The Supreme Court on Monday handed down rulings on three separate cases that focused on continuing to hold sex offenders in prison after their sentence, whether life in prison without parole is appropriate for juveniles and how much power the federal courts have to intervene when child custody battles cross borders and countries.
Sentencing juveniles to life in prison without parole 'cruel and unusual'
Sentencing some juvenile criminals to life in prison without parole is "cruel and unusual" punishment, especially when their crime is not murder, the Supreme Court ruled Monday.
The justices by a 6-3 vote found such a sentence for a 16-year-old armed robber from Florida was unconstitutional. The court concluded life without parole is not justified for those offenders who may lack full "culpability" for their actions, because of their ages.
"A state need not guarantee the offender eventual release, but if it imposes a sentence of life it must provide him or her with some realistic opportunity to obtain release before the end of that term," write Justice Anthony Kennedy for the majority.
The appeal came from Terrance Graham, who was 16 and 17 when he took part in a series of violent home-invasion robberies while on parole for another felony.
The high court in 2005 said juvenile murderers cannot be executed, and Kennedy applied the same standards in this case, saying a "national consensus" had developed against life without parole sentences for those under 18 at the time of their crimes.
Court says sex offenders can be held indefinitely
The Supreme Court ruled Monday the federal government has the power to indefinitely keep some sex offenders behind bars after they have served their sentences, if officials determine those inmates may prove "sexually dangerous" in the future.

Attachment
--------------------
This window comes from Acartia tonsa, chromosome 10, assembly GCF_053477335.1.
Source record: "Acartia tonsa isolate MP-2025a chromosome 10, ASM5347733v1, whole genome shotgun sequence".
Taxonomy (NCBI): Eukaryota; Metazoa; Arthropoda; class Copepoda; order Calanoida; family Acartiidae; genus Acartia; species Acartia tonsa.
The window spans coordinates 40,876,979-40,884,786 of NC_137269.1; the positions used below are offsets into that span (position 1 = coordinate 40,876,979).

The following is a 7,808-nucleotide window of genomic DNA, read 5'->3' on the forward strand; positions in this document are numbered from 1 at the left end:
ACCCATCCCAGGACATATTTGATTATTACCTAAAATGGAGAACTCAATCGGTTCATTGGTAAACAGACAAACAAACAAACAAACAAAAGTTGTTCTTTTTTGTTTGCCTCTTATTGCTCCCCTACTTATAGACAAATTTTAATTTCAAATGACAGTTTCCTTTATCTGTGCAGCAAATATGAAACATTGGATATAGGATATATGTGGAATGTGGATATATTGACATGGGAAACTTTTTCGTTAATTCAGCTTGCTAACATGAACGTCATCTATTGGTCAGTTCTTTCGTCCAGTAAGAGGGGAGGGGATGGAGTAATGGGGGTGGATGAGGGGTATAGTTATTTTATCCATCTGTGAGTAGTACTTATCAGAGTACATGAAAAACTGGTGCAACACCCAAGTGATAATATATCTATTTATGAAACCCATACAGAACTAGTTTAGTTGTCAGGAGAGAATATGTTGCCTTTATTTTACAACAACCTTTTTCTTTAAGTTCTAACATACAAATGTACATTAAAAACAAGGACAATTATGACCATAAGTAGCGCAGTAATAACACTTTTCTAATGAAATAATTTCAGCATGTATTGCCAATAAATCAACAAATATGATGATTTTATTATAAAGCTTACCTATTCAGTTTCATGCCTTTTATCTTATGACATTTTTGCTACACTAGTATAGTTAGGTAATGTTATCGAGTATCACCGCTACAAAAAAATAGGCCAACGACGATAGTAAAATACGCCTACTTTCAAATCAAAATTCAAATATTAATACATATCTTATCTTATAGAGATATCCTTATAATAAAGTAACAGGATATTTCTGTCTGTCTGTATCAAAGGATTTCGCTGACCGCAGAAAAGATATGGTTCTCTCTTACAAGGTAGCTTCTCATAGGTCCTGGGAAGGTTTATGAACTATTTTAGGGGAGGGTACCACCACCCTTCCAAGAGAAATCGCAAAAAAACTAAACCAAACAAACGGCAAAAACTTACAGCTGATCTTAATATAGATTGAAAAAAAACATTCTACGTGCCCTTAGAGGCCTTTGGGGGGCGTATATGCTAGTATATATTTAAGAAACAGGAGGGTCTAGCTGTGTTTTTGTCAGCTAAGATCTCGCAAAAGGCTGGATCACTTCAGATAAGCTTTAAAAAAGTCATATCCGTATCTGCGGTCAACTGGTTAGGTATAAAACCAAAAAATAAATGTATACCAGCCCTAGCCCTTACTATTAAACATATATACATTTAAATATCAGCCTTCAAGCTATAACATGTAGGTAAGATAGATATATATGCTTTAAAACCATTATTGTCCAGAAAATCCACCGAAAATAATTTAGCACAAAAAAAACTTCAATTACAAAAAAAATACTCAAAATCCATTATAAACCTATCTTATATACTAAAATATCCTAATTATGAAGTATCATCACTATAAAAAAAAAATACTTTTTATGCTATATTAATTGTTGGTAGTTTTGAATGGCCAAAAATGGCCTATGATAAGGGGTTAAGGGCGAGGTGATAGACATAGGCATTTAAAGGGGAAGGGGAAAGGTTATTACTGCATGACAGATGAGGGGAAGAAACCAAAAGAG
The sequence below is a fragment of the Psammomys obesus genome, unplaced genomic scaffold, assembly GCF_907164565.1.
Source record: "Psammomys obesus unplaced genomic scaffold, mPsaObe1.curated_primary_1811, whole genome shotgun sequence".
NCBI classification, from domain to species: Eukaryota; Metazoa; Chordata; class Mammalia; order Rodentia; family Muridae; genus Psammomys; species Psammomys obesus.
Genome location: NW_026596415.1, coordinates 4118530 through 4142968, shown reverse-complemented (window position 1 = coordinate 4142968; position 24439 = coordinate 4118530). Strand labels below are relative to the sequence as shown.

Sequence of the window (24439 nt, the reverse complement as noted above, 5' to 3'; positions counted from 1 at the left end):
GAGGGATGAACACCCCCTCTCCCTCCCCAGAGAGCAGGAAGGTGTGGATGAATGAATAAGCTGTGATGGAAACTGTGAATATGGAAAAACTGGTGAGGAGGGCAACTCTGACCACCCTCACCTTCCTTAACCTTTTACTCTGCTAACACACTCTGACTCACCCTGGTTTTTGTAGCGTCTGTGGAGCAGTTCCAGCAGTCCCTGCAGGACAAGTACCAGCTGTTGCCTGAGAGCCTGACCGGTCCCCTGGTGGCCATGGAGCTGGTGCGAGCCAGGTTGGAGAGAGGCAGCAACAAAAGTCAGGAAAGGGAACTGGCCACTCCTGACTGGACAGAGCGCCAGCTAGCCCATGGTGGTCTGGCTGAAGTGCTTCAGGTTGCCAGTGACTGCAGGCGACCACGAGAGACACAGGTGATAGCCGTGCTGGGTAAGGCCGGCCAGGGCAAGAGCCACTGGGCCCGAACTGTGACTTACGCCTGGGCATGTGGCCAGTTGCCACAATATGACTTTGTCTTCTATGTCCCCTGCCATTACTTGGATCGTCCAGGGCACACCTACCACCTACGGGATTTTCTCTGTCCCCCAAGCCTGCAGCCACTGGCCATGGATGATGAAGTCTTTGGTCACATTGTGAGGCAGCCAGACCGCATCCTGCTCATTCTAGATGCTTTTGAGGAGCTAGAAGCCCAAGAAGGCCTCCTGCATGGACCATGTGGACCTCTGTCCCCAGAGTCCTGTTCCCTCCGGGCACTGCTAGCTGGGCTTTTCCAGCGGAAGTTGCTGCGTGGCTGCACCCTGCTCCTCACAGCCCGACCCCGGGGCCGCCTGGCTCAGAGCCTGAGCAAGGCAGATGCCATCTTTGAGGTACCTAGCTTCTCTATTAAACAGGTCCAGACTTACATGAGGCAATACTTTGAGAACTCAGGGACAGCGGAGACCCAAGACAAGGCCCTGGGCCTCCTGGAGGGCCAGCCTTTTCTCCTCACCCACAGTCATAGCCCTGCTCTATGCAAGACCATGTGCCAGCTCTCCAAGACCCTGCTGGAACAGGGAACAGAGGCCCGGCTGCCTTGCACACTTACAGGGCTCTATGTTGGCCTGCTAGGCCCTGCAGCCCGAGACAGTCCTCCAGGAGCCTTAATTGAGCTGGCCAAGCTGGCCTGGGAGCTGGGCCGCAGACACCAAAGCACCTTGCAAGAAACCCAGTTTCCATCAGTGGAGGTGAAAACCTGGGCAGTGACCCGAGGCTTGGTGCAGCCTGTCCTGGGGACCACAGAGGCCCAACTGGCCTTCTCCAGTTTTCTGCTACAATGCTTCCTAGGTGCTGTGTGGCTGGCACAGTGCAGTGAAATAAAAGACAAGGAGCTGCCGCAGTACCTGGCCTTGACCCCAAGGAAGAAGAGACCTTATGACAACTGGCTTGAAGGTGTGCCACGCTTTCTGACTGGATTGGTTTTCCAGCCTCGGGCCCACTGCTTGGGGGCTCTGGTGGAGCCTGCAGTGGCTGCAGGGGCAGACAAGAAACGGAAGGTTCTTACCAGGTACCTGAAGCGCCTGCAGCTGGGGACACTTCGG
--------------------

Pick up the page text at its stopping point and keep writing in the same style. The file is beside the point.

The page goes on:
"The federal government, as custodian of its prisoners, has the constitutional power to act in order to protect nearby (and other) communities from the danger such prisoners may pose," Justice Stephen Breyer wrote for the 7-2 majority.
At issue was the constitutionality of federal "civil commitment" for sex offenders who are nearing the end of their confinement or who are considered too mentally incompetent to stand trial.
The main plaintiff in the case, Graydon Comstock, was certified as dangerous just six days before his 37-month federal prison term for processing child pornography was to end. He and the others filing suit remain confined at Butner Federal Correctional Complex near Raleigh, North Carolina.
Three other inmates who filed suit served prison terms of three to eight years for offenses ranging from child pornography to sexual abuse of a minor. Another was charged with child sex abuse, but was declared mentally incompetent to face trial.
All were set to be released nearly three years ago, but government appeals have blocked their freedom.
High court rules for father in international child custody case
The Supreme Court has ruled for a British father seeking to regain custody of his son, who was taken by his mother from Chile to Texas, a dispute testing the power of federal courts to intervene when fights over children cross borders.
The justices, by a 6-3 vote, said Timothy Abbott, who is fighting to gain custody and the return of his son, has a right of custody to force the boy's return, after courts in Chile said the father had rights as a non-custodial parent.
At issue is the scope of an international treaty, and whether one country's court order preventing a child from being taken overseas by a parent represents "rights of custody" enforceable in the United States.